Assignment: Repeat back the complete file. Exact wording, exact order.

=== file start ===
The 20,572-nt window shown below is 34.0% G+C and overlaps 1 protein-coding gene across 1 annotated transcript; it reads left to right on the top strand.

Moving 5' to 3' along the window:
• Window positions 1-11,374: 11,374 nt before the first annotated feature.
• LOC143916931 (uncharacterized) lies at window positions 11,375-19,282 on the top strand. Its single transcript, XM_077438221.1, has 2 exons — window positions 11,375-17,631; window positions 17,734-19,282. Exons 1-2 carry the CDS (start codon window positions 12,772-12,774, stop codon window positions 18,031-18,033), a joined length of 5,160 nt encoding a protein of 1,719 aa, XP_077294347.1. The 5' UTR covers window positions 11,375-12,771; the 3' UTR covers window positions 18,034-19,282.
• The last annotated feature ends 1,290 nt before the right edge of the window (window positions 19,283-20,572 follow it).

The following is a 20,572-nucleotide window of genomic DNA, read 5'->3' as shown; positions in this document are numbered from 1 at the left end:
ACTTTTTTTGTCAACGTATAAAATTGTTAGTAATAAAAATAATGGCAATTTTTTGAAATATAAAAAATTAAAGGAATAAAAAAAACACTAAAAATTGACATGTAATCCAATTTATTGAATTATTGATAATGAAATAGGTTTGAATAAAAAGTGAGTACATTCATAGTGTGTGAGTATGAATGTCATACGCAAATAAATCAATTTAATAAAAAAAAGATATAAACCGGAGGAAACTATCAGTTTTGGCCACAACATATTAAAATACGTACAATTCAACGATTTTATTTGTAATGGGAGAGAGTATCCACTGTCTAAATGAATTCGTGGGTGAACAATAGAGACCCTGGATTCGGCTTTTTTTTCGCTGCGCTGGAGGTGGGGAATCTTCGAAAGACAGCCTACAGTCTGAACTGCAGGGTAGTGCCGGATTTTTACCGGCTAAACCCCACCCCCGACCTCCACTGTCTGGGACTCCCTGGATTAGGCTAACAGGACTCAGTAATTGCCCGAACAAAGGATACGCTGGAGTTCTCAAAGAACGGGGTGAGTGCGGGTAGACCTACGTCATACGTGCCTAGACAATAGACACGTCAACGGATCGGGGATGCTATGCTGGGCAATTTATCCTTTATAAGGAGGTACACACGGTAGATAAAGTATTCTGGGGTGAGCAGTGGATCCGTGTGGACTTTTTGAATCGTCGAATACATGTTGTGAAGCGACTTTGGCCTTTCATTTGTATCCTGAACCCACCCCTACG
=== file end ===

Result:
The 20,572-nt window shown below is 34.0% G+C and overlaps 1 protein-coding gene across 1 annotated transcript; it reads left to right on the top strand.

Moving 5' to 3' along the window:
• Window positions 1-11,374: 11,374 nt before the first annotated feature.
• LOC143916931 (uncharacterized) lies at window positions 11,375-19,282 on the top strand. Its single transcript, XM_077438221.1, has 2 exons — window positions 11,375-17,631; window positions 17,734-19,282. Exons 1-2 carry the CDS (start codon window positions 12,772-12,774, stop codon window positions 18,031-18,033), a joined length of 5,160 nt encoding a protein of 1,719 aa, XP_077294347.1. The 5' UTR covers window positions 11,375-12,771; the 3' UTR covers window positions 18,034-19,282.
• The last annotated feature ends 1,290 nt before the right edge of the window (window positions 19,283-20,572 follow it).

The following is a 20,572-nucleotide window of genomic DNA, read 5'->3' as shown; positions in this document are numbered from 1 at the left end:
ACTTTTTTTGTCAACGTATAAAATTGTTAGTAATAAAAATAATGGCAATTTTTTGAAATATAAAAAATTAAAGGAATAAAAAAAACACTAAAAATTGACATGTAATCCAATTTATTGAATTATTGATAATGAAATAGGTTTGAATAAAAAGTGAGTACATTCATAGTGTGTGAGTATGAATGTCATACGCAAATAAATCAATTTAATAAAAAAAAGATATAAACCGGAGGAAACTATCAGTTTTGGCCACAACATATTAAAATACGTACAATTCAACGATTTTATTTGTAATGGGAGAGAGTATCCACTGTCTAAATGAATTCGTGGGTGAACAATAGAGACCCTGGATTCGGCTTTTTTTTCGCTGCGCTGGAGGTGGGGAATCTTCGAAAGACAGCCTACAGTCTGAACTGCAGGGTAGTGCCGGATTTTTACCGGCTAAACCCCACCCCCGACCTCCACTGTCTGGGACTCCCTGGATTAGGCTAACAGGACTCAGTAATTGCCCGAACAAAGGATACGCTGGAGTTCTCAAAGAACGGGGTGAGTGCGGGTAGACCTACGTCATACGTGCCTAGACAATAGACACGTCAACGGATCGGGGATGCTATGCTGGGCAATTTATCCTTTATAAGGAGGTACACACGGTAGATAAAGTATTCTGGGGTGAGCAGTGGATCCGTGTGGACTTTTTGAATCGTCGAATACATGTTGTGAAGCGACTTTGGCCTTTCATTTGTATCCTGAACCCACCCCTACG